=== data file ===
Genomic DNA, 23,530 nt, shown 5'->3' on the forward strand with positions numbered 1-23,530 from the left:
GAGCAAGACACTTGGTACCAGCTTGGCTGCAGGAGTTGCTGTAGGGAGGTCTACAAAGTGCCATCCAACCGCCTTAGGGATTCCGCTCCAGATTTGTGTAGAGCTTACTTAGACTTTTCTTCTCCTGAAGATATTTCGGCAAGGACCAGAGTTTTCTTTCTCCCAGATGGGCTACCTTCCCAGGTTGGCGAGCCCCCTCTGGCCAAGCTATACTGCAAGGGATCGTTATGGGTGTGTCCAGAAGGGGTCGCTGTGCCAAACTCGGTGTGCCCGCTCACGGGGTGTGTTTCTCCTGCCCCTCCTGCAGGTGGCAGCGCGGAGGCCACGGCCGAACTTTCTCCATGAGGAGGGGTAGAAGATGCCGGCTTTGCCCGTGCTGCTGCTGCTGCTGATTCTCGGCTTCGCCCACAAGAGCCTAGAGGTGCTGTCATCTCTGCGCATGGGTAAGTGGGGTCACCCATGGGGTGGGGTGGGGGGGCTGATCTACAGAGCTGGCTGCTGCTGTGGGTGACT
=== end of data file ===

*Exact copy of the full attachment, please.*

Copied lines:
Genomic DNA, 23,530 nt, shown 5'->3' on the forward strand with positions numbered 1-23,530 from the left:
GAGCAAGACACTTGGTACCAGCTTGGCTGCAGGAGTTGCTGTAGGGAGGTCTACAAAGTGCCATCCAACCGCCTTAGGGATTCCGCTCCAGATTTGTGTAGAGCTTACTTAGACTTTTCTTCTCCTGAAGATATTTCGGCAAGGACCAGAGTTTTCTTTCTCCCAGATGGGCTACCTTCCCAGGTTGGCGAGCCCCCTCTGGCCAAGCTATACTGCAAGGGATCGTTATGGGTGTGTCCAGAAGGGGTCGCTGTGCCAAACTCGGTGTGCCCGCTCACGGGGTGTGTTTCTCCTGCCCCTCCTGCAGGTGGCAGCGCGGAGGCCACGGCCGAACTTTCTCCATGAGGAGGGGTAGAAGATGCCGGCTTTGCCCGTGCTGCTGCTGCTGCTGATTCTCGGCTTCGCCCACAAGAGCCTAGAGGTGCTGTCATCTCTGCGCATGGGTAAGTGGGGTCACCCATGGGGTGGGGTGGGGGGGCTGATCTACAGAGCTGGCTGCTGCTGTGGGTGACT